The cons of this job are numerous, but two stand out for me. First, you will witness some horrific things. It is shocking to witness how we as human beings can treat one another. Second, this leads to a feeling of isolation. The average citizen has no idea as to the depravity that takes place in their communities on a daily basis. As a professional criminologist ensconced in this world, you will have a glimpse into a world that not many people understand, and it can be lonely.
- What advice would you give to criminology graduates seeking a job after graduation?
I offer two pieces of advice that were not given to me at the onset of my career. I had to learn this for myself! First, stay grounded. Surround yourself with positive people and things that bring peace and joy to your life. Whatever it is that brings you happiness, be it playing golf or spending time with your family, let this be a major part of who you are. Second, never lose sight of the good in people. You will confront circumstances and people that are unimaginable. Don't let these professional encounters define your views on life as a whole. Although as criminologists we focus on the darker aspects of humanity, I will forever believe in the goodness of people as a whole.
How to Succeed in Criminology
Due to the ubiquity of the criminal justice system, your career options in criminology exist at every degree level. Students who enroll in associate programs prepare for law enforcement positions such as police officer, fish and game warden, and corrections officer. They can also work as legal assistants and paralegals. Bachelor's programs in criminology offer learners comprehensive training to become forensic science technicians and insurance fraud investigators or work for private companies as human resource generalists and loss prevention specialists.
At the master's level, students gain advanced skills to work as emergency management directors, forensic psychologists, and information security analysts. They can also pursue careers with federal agencies like the CIA and DEA. Doctoral programs represent the final step in academic preparation for dedicated research, postsecondary teaching, and executive-level positions.
Careers in criminology are diverse. Depending on the industry, job qualifications may include specialized training. Professionals who pursue local and state law enforcement positions typically must complete a government-sponsored training program. Police officers undergo rigorous physical conditioning and learn about constitutional rights, emergency response tactics, and professional ethics. Probation officers and correctional treatment specialists complete similar training before sitting for a state certification exam.
Law enforcement staff progress through the ranks by cultivating experience in the field. Police officers can advance into detective roles and, with additional college education, gain management positions as department chiefs. Professional certification represents another method for career advancement.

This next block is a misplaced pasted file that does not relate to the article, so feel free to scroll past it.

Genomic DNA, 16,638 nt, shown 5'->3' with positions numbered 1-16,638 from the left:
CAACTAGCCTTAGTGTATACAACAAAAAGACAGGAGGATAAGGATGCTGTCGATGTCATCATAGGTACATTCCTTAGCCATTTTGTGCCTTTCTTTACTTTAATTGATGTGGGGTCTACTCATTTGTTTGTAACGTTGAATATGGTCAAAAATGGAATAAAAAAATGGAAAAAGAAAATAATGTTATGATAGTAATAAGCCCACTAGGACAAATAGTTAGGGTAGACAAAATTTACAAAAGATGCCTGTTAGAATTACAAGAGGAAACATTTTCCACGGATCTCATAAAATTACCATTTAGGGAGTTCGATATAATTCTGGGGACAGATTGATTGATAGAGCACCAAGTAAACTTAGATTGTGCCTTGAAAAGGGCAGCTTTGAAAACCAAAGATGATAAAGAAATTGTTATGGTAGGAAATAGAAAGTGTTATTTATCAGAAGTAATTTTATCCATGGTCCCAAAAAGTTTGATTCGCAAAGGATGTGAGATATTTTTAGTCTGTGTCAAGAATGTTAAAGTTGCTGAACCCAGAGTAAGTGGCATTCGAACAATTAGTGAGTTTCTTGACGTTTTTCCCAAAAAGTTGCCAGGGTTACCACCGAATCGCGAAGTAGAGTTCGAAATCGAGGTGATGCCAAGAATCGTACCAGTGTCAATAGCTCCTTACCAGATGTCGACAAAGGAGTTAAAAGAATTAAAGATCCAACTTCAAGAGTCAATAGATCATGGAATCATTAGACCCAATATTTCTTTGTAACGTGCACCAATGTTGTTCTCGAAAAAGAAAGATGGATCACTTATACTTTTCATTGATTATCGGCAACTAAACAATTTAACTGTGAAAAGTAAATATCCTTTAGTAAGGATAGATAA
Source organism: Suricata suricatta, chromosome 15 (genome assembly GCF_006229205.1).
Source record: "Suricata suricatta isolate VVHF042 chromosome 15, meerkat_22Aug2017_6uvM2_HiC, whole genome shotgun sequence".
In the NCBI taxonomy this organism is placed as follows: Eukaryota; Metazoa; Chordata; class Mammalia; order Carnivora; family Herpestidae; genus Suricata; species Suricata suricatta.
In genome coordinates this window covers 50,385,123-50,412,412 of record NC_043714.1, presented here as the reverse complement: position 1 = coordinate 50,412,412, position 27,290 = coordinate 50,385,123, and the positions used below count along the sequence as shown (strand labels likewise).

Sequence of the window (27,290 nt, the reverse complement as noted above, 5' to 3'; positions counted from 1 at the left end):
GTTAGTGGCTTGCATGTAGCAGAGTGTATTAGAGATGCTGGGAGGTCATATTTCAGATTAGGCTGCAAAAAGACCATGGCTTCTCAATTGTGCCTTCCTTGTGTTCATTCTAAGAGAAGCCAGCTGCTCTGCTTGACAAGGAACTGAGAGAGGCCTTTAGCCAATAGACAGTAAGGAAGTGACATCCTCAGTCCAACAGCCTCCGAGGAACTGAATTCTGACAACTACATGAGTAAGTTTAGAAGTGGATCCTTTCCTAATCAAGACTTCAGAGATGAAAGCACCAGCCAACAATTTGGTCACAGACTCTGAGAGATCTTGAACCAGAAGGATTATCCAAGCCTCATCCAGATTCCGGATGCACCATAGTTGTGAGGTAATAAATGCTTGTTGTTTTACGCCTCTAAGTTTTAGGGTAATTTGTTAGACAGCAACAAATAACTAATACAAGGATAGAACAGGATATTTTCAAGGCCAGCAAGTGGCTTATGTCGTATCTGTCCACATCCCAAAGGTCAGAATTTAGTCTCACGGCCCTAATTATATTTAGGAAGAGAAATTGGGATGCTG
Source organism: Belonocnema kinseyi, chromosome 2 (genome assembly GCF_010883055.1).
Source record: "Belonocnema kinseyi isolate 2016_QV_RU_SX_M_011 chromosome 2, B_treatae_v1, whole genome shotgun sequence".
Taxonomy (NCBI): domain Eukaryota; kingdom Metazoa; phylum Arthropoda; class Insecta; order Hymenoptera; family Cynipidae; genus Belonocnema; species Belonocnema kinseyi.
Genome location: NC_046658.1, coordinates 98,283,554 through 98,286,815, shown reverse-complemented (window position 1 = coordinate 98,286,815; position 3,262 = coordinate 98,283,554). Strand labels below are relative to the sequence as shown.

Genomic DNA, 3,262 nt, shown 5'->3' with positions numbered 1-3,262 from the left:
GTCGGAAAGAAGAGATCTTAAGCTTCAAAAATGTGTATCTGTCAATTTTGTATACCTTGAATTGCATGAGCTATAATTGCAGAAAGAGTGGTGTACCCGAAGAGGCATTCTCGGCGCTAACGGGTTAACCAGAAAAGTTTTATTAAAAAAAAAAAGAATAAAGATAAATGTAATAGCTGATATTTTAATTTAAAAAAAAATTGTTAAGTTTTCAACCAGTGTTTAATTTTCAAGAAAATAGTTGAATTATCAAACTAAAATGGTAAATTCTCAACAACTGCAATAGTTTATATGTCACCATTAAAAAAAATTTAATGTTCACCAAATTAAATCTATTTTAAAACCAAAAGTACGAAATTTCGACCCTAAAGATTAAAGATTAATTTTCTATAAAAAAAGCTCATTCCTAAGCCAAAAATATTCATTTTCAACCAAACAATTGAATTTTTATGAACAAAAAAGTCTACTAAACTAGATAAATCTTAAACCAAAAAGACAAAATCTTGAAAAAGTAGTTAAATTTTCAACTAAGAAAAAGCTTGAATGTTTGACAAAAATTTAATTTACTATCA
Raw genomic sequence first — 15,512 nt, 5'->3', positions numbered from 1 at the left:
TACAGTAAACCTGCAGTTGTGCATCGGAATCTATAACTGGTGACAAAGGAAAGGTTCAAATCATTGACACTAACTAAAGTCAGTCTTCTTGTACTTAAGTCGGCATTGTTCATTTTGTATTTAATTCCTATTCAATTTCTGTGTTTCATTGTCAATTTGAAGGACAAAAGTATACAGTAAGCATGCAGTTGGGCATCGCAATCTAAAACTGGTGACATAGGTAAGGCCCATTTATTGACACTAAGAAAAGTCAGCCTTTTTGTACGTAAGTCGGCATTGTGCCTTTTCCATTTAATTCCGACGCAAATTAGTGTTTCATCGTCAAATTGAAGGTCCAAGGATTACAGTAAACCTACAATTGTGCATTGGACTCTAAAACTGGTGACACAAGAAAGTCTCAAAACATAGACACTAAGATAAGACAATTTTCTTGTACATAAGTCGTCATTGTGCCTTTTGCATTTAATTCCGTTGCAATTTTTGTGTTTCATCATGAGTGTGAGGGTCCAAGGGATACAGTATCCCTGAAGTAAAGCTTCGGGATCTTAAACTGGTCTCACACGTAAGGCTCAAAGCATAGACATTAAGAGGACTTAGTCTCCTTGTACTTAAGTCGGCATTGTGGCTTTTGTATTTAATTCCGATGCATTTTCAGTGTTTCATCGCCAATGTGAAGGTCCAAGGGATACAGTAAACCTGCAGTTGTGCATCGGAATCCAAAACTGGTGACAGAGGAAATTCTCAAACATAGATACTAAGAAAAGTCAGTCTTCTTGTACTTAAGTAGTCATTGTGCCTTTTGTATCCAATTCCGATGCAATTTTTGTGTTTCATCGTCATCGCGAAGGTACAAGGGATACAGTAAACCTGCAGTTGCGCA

Licensure and Certification
In addition to academic credentials, you may need to obtain licenses or certificates for certain careers in criminology. Professional credentials are common among technical occupations including cybersecurity, business intelligence, and forensic investigations. Even if a career does not require certification/licensure, earning optional credentials allows you to demonstrate valuable expertise and experience.
Forensic science technicians and forensic scientists generally hold bachelor's and master's degrees, respectively. Many practitioners obtain professional certificates. The International Association of Identification and the American Board of Criminalistics operate certification programs in areas like crime scene reconstruction, trace evidence, and fingerprint analysis. The High Tech Crime Network offers certificates in computer crime investigation.
To become a practicing lawyer, students need to earn at least a bachelor's in legal studies, criminology, political science, or another relevant field. They must then enroll in law school and sit for the bar exam to earn their juris doctor. The National Conference of Bar Examiners provides comprehensive information on bar admission requirements, including state-specific criteria concerning domestic and international legal education and character and fitness determinations.
Private investigators typically come from a law enforcement background, often first working as police officers or private security. Most U.S. states require investigators and detectives to obtain professional certification. Criteria vary by state and students should check with the relevant PI associations for more details. The National Association of Legal Investigators and ASIS International operate optional certification programs for investigators who want to develop specialized skills and advance their careers.
Concentrations Available to Criminology Majors
Your career paths with a criminology degree greatly depend on your education level and program concentration. You should choose the concentration that aligns with your personal interests and professional goals. Typical options include criminal justice, criminal law, and global criminology.
Students who are undecided regarding career objectives can opt for a broader concentration like psychology, sociology, computer science, or a foreign language.
- Criminal Justice
Colleges and universities often embed criminal justice topics into criminology programs, and vice versa. Students learn criminological theories in relation to the U.S. justice system, with emphasis on criminal justice as a social system of control affected by political trends and individual personalities. Learners examine prevention, intervention, and criminal reform strategies.